Error Statistics Philosophy: Blog Contents (7 years) [i]
By: D. G. Mayo
Dear Reader: I began this blog 7 years ago (Sept. 3, 2011)! A big celebration is taking place at the Elbar Room this evening, both for the blog and the appearance of my new book: Statistical Inference as Severe Testing: How to Get Beyond the Statistics Wars (CUP). While a special rush edition made an appearance on Sept 3, in time for the RSS meeting in Cardiff, it was decided to hold off on the festivities until copies of the book were officially available (yesterday)! If you’re in the neighborhood, stop by for some Elba Grease
Many of the discussions in the book were importantly influenced (corrected and improved) by reader’s comments on the blog over the years. I thank readers for their input. Please peruse the offerings below, taking advantage of the discussions by guest posters and readers! I posted the first 3 sections of Tour I (in Excursion i) here, here, and here.
This blog will return to life, although I’m not yet sure of exactly what form it will take. Ideas are welcome. The tone of a book differs from a blog, so we’ll have to see what voice emerges here.
D. Mayo Continue reading
4 years ago!
This is a belated birthday post for E.S. Pearson (11 August 1895-12 June, 1980). It’s basically a post from 2012 which concerns an issue of interpretation (long-run performance vs probativeness) that’s badly confused these days. I’ve recently been scouring around the history and statistical philosophies of Neyman, Pearson and Fisher for purposes of a book soon to be completed. I recently discovered a little anecdote that calls for a correction in something I’ve been saying for years. While it’s little more than a point of trivia, it’s in relation to Pearson’s (1955) response to Fisher (1955)–the last entry in this post. I’ll wait until tomorrow or the next day to share it, to give you a chance to read the background.
Are methods based on error probabilities of use mainly to supply procedures which will not err too frequently in some long run? (performance). Or is it the other way round: that the control of long run error properties are of crucial importance for probing the causes of the data at hand? (probativeness). I say no to the former and yes to the latter. This, I think, was also the view of Egon Sharpe (E.S.) Pearson.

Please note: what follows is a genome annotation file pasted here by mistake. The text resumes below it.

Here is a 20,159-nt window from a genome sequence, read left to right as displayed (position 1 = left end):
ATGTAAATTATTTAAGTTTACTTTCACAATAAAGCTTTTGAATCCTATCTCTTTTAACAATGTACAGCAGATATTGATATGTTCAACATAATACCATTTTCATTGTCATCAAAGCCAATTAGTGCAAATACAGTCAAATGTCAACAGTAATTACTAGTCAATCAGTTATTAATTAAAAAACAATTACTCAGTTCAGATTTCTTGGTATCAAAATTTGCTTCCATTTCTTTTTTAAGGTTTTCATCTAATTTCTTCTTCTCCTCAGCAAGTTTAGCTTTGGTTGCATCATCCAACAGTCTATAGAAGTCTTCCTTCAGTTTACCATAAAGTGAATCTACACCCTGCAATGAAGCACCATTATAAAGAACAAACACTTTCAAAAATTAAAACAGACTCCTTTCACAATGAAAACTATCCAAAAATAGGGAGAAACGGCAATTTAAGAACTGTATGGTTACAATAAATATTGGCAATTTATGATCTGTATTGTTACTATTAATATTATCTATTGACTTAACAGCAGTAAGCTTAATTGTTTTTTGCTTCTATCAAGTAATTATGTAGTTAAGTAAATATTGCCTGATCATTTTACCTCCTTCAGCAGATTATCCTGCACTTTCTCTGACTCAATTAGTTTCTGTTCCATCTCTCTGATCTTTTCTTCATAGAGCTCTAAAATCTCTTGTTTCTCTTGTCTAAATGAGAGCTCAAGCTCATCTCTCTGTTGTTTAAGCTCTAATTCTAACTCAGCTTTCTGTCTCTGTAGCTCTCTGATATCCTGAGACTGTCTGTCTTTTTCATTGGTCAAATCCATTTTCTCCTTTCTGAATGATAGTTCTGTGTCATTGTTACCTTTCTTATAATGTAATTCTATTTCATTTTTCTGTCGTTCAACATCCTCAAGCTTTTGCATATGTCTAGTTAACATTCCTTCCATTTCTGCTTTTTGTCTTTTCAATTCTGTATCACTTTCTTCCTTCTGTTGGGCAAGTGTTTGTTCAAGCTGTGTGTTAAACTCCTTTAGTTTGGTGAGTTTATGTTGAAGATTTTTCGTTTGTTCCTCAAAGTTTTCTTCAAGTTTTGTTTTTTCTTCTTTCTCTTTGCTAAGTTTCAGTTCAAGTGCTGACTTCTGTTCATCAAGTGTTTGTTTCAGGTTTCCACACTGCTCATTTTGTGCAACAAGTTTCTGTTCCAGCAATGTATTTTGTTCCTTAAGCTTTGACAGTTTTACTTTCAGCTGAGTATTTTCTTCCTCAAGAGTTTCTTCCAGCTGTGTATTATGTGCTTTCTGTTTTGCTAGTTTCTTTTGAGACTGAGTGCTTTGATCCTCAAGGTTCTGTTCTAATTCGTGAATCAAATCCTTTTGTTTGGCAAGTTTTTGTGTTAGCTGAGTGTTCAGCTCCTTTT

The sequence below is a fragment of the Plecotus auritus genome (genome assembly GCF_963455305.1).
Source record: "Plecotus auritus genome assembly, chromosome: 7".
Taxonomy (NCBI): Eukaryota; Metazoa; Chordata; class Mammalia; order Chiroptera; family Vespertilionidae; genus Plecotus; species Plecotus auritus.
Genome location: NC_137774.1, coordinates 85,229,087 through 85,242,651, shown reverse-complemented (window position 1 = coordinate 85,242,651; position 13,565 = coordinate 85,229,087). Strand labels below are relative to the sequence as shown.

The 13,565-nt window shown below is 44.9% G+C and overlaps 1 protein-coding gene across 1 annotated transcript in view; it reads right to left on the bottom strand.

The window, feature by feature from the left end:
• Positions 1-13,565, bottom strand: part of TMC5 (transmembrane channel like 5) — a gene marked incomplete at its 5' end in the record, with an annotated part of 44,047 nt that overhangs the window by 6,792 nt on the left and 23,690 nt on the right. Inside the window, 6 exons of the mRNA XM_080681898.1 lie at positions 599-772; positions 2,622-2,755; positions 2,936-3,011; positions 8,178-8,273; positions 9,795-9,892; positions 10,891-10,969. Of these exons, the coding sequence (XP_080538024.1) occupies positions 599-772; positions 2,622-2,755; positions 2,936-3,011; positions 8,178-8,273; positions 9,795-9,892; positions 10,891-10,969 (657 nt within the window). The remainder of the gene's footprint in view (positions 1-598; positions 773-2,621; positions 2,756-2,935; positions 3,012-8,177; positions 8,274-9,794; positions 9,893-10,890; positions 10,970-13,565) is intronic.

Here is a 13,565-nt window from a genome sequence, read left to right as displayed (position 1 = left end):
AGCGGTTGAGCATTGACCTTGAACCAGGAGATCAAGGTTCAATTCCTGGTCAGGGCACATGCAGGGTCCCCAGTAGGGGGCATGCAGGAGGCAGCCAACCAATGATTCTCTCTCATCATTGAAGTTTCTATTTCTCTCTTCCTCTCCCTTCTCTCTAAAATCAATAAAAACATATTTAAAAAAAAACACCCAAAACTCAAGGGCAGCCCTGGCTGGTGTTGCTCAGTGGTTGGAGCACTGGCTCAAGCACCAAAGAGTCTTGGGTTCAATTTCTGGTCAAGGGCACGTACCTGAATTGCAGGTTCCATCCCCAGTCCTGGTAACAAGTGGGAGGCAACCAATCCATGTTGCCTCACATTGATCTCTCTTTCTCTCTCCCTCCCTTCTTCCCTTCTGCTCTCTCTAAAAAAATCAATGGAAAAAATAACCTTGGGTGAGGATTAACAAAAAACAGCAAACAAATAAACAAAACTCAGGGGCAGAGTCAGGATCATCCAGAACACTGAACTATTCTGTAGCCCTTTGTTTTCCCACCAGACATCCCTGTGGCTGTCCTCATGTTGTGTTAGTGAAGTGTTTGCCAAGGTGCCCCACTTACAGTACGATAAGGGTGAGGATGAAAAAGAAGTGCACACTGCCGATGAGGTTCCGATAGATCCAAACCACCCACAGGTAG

Cases of Type A and Type B
“How far then, can one go in giving precision to a philosophy of statistical inference?” (Pearson 1947, 172)
I first blogged this letter here. Below the references are some more recent blog links of relevance to this issue.
Dear Reader: I am typing in some excerpts from a letter Stephen Senn shared with me in relation to my April 28, 2012 blogpost. It is a letter to the editor of Statistics in Medicine in response to S. Goodman. It contains several important points that get to the issues we’ve been discussing. You can read the full letter here. Sincerely, D. G. Mayo
STATISTICS IN MEDICINE, LETTER TO THE EDITOR
From: Stephen Senn*
Some years ago, in the pages of this journal, Goodman gave an interesting analysis of ‘replication probabilities’ of p-values. Specifically, he considered the possibility that a given experiment had produced a p-value that indicated ‘significance’ or near significance (he considered the range p=0.10 to 0.001) and then calculated the probability that a study with equal power would produce a significant result at the conventional level of significance of 0.05. He showed, for example, that given an uninformative prior, and (subsequently) a resulting p-value that was exactly 0.05 from the first experiment, the probability of significance in the second experiment was 50 per cent. A more general form of this result is as follows. If the first trial yields p=α then the probability that a second trial will be significant at significance level α (and in the same direction as the first trial) is 0.5. Continue reading
Junk Science (as first coined).* Have you ever noticed in wranglings over evidence-based policy that it’s always one side that’s politicizing the evidence—the side whose policy one doesn’t like? The evidence on the near side, or your side, however, is solid science. Let’s call those who first coined the term “junk science” Group 1. For Group 1, junk science is bad science that is used to defend pro-regulatory stances, whereas sound science would identify errors in reports of potential risk. (Yes, this was the first popular use of “junk science”, to my knowledge.) For the challengers—let’s call them Group 2—junk science is bad science that is used to defend the anti-regulatory stance, whereas sound science would identify potential risks, advocate precautionary stances, and recognize errors where risk is denied.
Both groups agree that politicizing science is very, very bad—but it’s only the other group that does it!
A given print exposé exploring the distortions of fact on one side or the other routinely showers wild praise on their side’s—their science’s and their policy’s—objectivity, their adherence to the facts, just the facts. How impressed might we be with the text or the group that admitted to its own biases? Continue reading